It was a gusty warm March day,
and I had my two little ones
along with my nephew for the afternoon.
On the way out the door to the playground,
I remembered the kite we bought
a few years ago.
it took a moment to assemble
so long had it been since I had last flown that kite.
Once the parts were fit together
It didn’t take much for it to grab the wind
whose hearty puffs of energy quickly
bore the kite aloft into the vast expanse of blue sky
and I remembered childhood kite flying days
and the thrill of watching my kite
grow smaller and smaller
as the distance stretched
between my hand
and the bright colors of soaring magic.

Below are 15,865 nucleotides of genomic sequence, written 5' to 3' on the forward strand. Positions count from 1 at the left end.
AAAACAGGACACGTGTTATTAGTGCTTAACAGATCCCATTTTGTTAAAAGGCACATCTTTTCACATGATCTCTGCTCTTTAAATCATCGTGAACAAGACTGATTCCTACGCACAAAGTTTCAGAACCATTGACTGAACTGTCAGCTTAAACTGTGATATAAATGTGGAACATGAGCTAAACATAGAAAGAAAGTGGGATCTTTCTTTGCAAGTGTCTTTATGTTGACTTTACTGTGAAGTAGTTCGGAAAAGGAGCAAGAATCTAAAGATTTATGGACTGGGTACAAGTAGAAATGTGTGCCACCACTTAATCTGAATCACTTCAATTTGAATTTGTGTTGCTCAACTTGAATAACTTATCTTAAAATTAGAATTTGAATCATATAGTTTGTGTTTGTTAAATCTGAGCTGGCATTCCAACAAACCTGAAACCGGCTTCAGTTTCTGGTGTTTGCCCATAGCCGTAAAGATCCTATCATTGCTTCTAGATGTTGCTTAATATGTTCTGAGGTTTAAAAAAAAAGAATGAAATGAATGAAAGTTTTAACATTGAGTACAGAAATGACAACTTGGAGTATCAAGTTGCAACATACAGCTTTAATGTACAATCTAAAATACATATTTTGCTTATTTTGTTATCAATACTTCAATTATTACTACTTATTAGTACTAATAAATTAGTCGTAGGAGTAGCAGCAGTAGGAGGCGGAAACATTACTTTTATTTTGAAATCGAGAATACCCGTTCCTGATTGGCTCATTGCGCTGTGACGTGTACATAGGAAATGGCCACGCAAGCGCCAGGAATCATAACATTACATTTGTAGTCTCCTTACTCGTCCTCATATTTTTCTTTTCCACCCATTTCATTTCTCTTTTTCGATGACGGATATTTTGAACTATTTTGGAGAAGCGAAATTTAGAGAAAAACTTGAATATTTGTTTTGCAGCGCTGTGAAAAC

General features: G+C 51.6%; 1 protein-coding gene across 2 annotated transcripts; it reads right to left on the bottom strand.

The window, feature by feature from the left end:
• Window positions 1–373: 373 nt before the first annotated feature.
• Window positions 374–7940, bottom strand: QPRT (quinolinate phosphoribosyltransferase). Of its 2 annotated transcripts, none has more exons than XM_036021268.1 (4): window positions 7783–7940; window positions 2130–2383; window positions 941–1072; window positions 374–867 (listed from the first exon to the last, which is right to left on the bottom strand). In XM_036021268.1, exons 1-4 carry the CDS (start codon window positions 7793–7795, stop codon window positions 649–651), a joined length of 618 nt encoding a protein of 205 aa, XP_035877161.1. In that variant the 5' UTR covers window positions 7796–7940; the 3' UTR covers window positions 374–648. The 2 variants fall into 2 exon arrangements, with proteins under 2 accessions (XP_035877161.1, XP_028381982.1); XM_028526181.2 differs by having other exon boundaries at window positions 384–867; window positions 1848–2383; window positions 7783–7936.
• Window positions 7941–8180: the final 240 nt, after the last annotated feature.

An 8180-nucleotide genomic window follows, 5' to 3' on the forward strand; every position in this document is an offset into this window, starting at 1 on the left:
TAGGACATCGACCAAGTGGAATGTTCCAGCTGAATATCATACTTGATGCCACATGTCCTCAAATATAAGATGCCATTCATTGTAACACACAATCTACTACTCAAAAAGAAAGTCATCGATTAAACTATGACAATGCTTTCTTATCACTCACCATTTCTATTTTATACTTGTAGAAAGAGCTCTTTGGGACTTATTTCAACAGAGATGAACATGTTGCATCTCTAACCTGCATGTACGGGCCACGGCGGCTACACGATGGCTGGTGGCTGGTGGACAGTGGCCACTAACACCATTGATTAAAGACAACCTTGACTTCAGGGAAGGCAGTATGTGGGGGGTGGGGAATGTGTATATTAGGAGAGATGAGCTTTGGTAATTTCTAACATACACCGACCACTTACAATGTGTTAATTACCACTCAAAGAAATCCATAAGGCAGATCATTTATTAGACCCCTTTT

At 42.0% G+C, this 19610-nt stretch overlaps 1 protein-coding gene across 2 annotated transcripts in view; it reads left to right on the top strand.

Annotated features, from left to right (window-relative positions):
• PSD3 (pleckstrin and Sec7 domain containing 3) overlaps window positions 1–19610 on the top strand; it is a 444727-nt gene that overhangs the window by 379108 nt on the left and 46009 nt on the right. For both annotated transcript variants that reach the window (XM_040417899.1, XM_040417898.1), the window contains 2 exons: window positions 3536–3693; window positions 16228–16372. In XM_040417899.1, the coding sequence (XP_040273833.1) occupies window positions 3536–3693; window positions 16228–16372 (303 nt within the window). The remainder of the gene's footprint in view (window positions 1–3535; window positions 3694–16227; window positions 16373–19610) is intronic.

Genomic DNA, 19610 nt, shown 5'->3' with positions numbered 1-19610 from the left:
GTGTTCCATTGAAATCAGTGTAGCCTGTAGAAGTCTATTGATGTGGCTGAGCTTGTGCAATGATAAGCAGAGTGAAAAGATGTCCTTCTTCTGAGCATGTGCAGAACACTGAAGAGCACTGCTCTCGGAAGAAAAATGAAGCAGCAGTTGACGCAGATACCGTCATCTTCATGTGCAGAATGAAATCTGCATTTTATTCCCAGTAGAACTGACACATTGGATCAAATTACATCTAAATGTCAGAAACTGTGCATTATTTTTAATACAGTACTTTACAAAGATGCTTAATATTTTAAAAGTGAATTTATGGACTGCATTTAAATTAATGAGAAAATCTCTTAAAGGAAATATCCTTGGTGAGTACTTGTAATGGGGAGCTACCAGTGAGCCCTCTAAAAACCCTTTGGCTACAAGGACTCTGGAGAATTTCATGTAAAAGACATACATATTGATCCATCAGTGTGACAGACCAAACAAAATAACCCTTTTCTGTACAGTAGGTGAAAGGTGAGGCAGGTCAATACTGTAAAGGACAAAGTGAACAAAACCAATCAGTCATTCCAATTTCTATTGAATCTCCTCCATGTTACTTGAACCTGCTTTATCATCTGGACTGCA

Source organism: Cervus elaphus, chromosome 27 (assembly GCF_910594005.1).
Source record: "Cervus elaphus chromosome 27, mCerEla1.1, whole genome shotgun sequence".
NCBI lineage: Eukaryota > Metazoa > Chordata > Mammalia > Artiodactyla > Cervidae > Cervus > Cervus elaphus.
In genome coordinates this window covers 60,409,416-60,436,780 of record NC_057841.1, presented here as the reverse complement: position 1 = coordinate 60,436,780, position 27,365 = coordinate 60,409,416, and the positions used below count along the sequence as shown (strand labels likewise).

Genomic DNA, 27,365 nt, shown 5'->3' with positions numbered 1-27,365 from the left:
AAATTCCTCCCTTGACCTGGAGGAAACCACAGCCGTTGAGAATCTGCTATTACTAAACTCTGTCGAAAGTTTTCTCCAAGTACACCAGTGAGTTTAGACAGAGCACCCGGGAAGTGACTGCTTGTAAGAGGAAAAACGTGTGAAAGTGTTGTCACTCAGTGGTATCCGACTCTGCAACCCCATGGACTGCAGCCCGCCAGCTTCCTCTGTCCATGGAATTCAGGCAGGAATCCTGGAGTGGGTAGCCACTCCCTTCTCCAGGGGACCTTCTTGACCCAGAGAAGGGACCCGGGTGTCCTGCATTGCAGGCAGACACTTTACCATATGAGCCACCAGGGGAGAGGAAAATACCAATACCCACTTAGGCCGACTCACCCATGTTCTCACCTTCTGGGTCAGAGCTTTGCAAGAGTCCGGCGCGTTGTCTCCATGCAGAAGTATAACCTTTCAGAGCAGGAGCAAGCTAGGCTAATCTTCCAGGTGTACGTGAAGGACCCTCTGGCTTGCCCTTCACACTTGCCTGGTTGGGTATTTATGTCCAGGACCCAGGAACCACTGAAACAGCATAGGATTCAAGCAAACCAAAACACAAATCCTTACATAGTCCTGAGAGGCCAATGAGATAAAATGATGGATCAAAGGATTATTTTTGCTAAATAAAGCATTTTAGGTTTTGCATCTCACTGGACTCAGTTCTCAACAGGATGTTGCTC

I enjoyed about ten minutes of tugging on the kite string before passing it on to my nephew who did quite well manning the vessel. And then a child who wanted to take a turn flying the kite after my nephew let it careen off into the forest where it got stuck in a tangle of trees and briars. It was ensnared about 25 feet up in a small tree with no branches to climb to fetch it. The little boy’s mother said she was sorry about the kite but sadly made no offer to contribute to a replacement. What made it worse was that she had mentioned them having the same kite so she knew how expensive it was– between forty and fifty dollars–not a cheapo plastic one, but a beautifully constructed work of flying art. For the rest of the afternoon and evening I was nursing a pretty righteous grudge; if the tables were turned I would’ve surely offered some money as well as a sincere apology. My husband and I tried to retrieve it when he got back home from work at dusk but our ladder wasn’t long enough, neither was the telescoping pole with an X-acto knife taped to it that we were hoping to use to cut the string and free the kite. The air grew colder as the sun set, and my hands began to sting from the wind exposure. Sigh. No more kite. Another fine opportunity to practice forgiveness and non-attachment.